In her book on Banaras, Diana Eck talks about the ‘transposition of place’ in Hinduism, and how “to some extent, all of India’s great tirthas are duplicated and multiplied elsewhere in India“. Banaras, as Kashi, contains echoes of all these other tirthas (holy places).
The idea of condensing a whole into a part is seen in the Panchakroshi Road, which encircles Kashi. There are 108 shrines on this road, and pilgrims perform a 5-day tour of them. I’ve read that this pilgrimage is as holy as visiting the four sacred sites at the far-flung corners of India. Eck writes:
And, of course, it is fitting that if one cannot make the long trip around the Panchakroshi Road, there is a single temple in the heart of the city – the Panchakroshi Temple – which one can visit. By circumambulating the sanctum of this temple, with 108 wall reliefs of the stations of the sacred way, one honours the whole of Kashi, and, in turn, the whole world.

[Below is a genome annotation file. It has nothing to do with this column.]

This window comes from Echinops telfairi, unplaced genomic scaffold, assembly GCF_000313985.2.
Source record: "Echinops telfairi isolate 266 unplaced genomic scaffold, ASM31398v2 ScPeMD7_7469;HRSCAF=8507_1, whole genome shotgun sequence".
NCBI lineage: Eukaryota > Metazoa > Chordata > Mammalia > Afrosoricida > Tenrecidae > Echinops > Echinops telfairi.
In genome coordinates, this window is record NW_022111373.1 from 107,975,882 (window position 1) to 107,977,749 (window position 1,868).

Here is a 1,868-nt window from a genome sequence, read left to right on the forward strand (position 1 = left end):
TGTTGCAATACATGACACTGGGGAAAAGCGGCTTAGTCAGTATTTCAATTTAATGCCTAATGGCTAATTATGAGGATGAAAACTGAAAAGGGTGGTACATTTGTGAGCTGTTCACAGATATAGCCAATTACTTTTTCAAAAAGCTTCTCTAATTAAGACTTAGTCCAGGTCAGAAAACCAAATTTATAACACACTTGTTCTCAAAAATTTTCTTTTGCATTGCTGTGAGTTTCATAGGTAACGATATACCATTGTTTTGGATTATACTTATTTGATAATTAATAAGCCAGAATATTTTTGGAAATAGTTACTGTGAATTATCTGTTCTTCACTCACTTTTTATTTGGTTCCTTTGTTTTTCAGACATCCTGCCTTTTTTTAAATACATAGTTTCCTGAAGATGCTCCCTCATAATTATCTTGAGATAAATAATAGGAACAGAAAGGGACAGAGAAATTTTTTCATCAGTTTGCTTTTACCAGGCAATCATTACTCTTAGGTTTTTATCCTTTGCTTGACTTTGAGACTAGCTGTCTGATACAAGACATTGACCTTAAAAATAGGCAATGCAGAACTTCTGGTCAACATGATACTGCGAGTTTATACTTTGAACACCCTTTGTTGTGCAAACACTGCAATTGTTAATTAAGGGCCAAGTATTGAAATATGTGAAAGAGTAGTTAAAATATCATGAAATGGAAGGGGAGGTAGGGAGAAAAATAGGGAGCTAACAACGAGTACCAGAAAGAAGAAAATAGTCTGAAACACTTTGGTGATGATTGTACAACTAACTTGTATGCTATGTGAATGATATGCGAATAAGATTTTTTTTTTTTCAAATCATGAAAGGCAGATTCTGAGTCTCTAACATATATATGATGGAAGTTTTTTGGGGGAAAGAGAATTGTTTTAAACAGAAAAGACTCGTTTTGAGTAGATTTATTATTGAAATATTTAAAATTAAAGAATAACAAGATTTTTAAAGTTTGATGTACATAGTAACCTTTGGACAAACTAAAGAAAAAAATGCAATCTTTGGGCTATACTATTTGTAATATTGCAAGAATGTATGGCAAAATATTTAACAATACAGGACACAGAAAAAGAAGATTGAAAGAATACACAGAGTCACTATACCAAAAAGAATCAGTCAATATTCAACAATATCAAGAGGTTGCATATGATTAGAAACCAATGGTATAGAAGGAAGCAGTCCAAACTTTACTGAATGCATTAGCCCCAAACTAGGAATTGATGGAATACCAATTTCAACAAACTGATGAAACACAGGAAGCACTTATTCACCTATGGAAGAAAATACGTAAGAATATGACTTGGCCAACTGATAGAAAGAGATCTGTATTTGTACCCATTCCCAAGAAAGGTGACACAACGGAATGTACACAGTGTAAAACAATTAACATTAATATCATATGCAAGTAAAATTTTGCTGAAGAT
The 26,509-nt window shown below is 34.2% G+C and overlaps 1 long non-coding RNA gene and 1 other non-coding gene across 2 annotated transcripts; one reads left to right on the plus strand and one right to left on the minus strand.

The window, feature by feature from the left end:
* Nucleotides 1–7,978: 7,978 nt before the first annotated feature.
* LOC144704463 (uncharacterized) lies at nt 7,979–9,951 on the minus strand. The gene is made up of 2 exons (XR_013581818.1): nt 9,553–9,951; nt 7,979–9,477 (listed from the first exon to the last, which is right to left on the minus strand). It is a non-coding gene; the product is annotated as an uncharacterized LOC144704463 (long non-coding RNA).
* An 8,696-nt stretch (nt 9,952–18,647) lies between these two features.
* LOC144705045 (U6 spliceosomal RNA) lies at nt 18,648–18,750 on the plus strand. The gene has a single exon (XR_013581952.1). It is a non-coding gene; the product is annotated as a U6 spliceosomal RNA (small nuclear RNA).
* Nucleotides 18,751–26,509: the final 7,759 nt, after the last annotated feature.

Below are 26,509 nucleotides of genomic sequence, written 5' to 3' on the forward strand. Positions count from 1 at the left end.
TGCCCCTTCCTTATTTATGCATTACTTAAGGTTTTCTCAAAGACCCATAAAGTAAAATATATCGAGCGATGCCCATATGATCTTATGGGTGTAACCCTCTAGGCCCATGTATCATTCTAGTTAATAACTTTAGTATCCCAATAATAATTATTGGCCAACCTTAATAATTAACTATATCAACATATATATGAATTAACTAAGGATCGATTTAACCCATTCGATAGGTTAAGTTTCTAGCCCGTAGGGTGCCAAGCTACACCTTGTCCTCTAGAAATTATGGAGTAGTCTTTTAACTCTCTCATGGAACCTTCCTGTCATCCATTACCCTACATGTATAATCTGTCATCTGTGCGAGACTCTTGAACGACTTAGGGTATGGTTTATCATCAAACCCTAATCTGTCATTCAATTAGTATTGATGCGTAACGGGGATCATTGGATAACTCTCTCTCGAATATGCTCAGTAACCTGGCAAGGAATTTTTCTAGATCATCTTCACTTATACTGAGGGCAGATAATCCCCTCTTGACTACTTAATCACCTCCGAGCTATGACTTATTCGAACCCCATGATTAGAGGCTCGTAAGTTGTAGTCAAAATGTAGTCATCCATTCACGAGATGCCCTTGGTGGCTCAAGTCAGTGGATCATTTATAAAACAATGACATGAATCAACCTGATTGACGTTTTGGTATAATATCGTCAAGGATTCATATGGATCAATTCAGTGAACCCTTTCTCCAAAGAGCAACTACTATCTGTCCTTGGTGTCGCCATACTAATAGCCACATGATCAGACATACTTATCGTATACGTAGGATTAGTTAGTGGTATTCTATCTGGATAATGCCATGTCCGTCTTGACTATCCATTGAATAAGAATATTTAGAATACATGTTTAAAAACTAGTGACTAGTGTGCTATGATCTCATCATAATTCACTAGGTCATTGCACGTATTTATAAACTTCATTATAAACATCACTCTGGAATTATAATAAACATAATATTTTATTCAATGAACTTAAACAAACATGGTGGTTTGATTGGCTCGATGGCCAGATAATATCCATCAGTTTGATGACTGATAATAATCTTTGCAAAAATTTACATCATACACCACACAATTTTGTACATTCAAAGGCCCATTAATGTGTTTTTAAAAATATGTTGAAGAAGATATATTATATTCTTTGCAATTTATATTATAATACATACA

I love the way in which these three different routes – around India, around Kashi and around the temple sanctum – are considered as identical. I read somewhere about how a short walk around the Panchakroshi Temple can be as holy as the pilgrimage around all India.
When I was last in Varanasi, I went to find the Panchakroshi Temple. There were no clear directions, so I did my best to find the place using Google Maps and GPS in the narrow alleyways. Finally, we found the doorway to the temple and walked up the steps. I felt a little like an intruder in a domestic space, as lines of drying laundry hung from the inner sanctum. I had little knowledge or understanding of the tiny representations of the temples, but asked if I could take photographs. I was told this was not possible. I walked around the temple, thanked the people, and headed for the river.
I don’t know how long I will be back in Varanasi – they say the greatest misfortune is to leave Kashi once one has been there – but some day I hope to walk the full length of the Panchakroshi Road.